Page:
My maternal grandmother, Katherine Calahan Murrison, was born just after the turn of the century in 1902 and lived her life in and around Topeka, Kansas, until the late 1950’s when she and her retired and ailing husband, Earl, picked up their belongings and moved to Washington State. C1 is named after this woman.  Legend has it that Calahan is the name of the nurse wife that help to birth my grandmother.  The name Katherine is found frequently in our family lineage and is the surname of both my mother and one of her niece Katie.  It is binding to have this common connection in a name like Katherine and Calahan and Katie and Callie.

My grandmother was a big woman with those upper arms that feel like warm bread dough just perfect for putting in the oven.  She always brought us store-bought cookies which my mother would never buy for us Hauck kids.  Grandma was born into a large family of seven girls and one under achieving boy, Andrew (he aspired to town drunk).  The girls were named  Flora Ellen, Gertrude Viola, Katherine Calahan, Effie Estella, Leo Francis, Mary Regina and Esther Georgia.  These were my crazy and wonderful aunties.  Flora died before I was old enough to  know her.  Gertrude was the wise auntie that lived out in sunny California with her partner in a beautiful Cally style home with a yard full of exotic flowers, lemon trees and  hedges of jade.  We would visit her during school breaks and go to Disney and take in at least one Hollywood  television show like Name that Tune or Hollywood Squares.  I wear her platinum and sapphire ring on my right finger.  She also passed on to me some of her delicate dishes which I cherish to this day.  Aunt Gertrude (never Gertie) lived with her sister (my grandmother) before she moved to California for work and love so my mother and her were quite close.  Aunt Gertrude always wore her hair up in a tight bun.  Mom told me when she was in her teens she used to help Gertrude with her hair by washing the long braids and combing them out.  She said it took several hours of her concentration to do it right.  Mom always wondered what happened to the ivory brush and comb set.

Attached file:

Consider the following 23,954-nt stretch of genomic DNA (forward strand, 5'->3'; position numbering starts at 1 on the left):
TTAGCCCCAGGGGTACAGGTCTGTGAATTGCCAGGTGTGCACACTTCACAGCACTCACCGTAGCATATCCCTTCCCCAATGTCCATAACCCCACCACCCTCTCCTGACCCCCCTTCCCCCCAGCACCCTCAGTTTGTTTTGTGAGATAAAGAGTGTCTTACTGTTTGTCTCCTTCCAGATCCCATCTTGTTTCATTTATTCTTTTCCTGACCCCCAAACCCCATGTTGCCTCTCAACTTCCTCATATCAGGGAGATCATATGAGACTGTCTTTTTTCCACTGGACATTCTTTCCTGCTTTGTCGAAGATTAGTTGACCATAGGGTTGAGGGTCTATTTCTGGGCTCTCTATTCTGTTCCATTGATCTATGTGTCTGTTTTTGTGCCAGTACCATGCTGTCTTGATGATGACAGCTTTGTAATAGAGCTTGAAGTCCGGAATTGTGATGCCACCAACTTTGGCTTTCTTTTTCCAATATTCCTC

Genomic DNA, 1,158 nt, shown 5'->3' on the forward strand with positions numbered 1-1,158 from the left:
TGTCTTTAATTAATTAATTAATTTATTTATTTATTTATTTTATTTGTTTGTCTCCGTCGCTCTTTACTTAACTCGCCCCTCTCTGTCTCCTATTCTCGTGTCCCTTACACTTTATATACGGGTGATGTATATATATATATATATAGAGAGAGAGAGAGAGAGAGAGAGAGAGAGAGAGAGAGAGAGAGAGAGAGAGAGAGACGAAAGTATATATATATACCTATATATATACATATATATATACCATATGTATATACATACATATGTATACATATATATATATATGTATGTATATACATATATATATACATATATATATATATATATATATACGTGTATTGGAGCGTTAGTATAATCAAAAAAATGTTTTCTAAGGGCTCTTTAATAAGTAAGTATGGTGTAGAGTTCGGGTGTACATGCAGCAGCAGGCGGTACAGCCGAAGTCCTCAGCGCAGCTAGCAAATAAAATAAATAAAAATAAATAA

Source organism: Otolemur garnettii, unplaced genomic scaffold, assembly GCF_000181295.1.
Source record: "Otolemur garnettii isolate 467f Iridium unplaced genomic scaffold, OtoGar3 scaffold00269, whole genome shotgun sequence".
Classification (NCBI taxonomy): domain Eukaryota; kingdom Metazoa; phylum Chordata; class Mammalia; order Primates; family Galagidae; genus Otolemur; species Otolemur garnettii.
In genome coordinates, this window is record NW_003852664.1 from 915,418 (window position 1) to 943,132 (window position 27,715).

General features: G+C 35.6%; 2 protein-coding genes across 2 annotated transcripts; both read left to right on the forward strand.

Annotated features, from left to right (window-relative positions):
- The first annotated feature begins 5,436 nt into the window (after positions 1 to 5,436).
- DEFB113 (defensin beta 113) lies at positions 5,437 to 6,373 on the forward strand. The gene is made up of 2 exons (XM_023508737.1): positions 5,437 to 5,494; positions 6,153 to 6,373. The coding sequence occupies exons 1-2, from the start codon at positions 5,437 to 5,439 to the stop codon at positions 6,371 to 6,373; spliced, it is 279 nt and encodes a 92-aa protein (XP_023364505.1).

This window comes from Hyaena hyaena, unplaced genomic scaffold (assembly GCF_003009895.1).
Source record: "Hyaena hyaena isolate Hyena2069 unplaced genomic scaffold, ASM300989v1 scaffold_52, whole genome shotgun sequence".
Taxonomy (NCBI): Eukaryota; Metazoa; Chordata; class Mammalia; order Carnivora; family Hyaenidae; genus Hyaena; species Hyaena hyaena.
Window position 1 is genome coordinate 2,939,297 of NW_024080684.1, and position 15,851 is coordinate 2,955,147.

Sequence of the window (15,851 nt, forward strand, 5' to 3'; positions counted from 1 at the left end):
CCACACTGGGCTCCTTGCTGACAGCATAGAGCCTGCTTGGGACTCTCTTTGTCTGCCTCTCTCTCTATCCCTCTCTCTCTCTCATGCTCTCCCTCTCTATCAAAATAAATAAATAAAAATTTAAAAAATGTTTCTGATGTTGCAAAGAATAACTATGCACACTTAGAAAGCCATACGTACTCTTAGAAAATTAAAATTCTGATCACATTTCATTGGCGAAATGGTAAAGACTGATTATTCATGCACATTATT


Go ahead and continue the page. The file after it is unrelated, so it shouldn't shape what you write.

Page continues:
Aunt Effie and her husband and children, lived on a tiny farm outside of Topeka and worked the soil day and night.  Aunt Effie had been bitten on her face by a mad dog as a small child and that scar always fascinated and scared me at the same time.  She was a tiny women and quiet but loved her husband and kids and was a good woman.

Aunt Leo and Aunt Mary on the other hand were free spirits — they both divorced husbands when that was considered unattractive at best.  After their divorces, they lived together in a ranch style house out on the outskirts of southeast Topeka.  We visited them often in that home particularly at Easter and Memorial Day.  When Earl died, this home is where we all gathered to pile into the limos for the ride to the funeral home to the graveside service and then back for the comforting site of a table full of corn casseroles and scratch rolls.  The family meals at Mary and Leo’s always included baked ham and homemade pie.  Leo and Mary loved animals — in particular cats and parrots.  They had a colorful and noisy parrot that lived in a cage in their well-appointed dining room and made crazy talk until one of the aunties covered his cage for the night.  He especially liked to squawk out “Leo” repeatedly.  When I stayed the night sleeping on their nubby green 1960’s mid-century modern couch, I would wake to the loud bark of the parrot greeting me “Good, Morning,”  “Leo, Leo, Leo!” The aunties also had a pet cemetery in their back yard before this idea was as keenly posh as it is now.  My mom and I thought it was kind of creepy and giggled together whenever we were requested to visit a recent cat demise and the new quirky headstone.  Where did they get these personalized pet headstones back in the 1970’s?  They daily fed the birds that lived in their backyard trees high out of reach of the ever-expanding, co-existing cat population.

But every Saturday night when there was a scheduled match, my aunties headed to the Topeka Capitol City Convention Center to watch professional wrestling.  They always dressed up like they were prepared to sing in the choir at their church with little pill hats, hose and heels.  Leo and Mary loved to shop for new dresses and everything always matched to perfection.  Girdles were MANDATORY.  My dad thought their infatuation with professional wrestling was hysterical and was always trying to get them irritated by questioning the authenticity of the stage performances.  Between matches at the center, they would keep up with the sport on television.  When a match was televised, they would demand that all of their house guests watch along with them.  My dad would snicker when one of the wrestlers would throw his body on top of an opponent’s face.  HH would ask not-so-innocently “if this violence is real how did that act not possibly kill the opponent”?  Aunt Leo and Mary would get really defensive and basically just chew dad out for even questioning the professionalism of these aficionados.  Dad always said that the aunties “got off” on the wrestling just a bit too much.  Looking back, why ruin the fantasy they were living out? — it didn’t hurt anybody.  In their older years, when unable to drive to the matches, they hired my oldest brother, Mike, to chauffeur them to the center in their land yacht of an ancient Cadillac.  Mike probably has insights about these fight-nights that would curl your hair.